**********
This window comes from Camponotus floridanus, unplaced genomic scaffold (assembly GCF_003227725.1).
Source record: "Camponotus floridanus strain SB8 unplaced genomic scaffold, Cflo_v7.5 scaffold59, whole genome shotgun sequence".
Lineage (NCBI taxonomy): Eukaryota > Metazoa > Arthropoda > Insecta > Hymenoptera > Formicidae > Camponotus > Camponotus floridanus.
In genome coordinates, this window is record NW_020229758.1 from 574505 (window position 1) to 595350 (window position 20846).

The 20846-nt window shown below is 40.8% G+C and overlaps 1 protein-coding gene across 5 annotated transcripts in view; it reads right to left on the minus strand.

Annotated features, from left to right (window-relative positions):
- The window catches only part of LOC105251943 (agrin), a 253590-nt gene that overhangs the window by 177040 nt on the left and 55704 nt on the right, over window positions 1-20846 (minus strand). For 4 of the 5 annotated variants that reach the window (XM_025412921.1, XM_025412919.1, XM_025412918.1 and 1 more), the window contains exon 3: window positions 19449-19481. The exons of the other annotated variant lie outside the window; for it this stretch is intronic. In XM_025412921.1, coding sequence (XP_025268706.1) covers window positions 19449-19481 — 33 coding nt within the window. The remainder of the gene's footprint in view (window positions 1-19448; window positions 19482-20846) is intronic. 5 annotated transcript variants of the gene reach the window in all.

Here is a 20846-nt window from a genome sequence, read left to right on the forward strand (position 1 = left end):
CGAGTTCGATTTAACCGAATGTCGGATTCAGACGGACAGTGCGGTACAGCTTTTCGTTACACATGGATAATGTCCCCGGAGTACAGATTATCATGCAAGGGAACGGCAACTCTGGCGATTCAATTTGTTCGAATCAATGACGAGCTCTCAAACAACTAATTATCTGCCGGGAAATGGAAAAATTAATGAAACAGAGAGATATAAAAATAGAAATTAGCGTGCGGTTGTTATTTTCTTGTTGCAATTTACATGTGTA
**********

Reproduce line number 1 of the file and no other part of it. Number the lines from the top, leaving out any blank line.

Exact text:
This window comes from Camponotus floridanus, unplaced genomic scaffold (assembly GCF_003227725.1).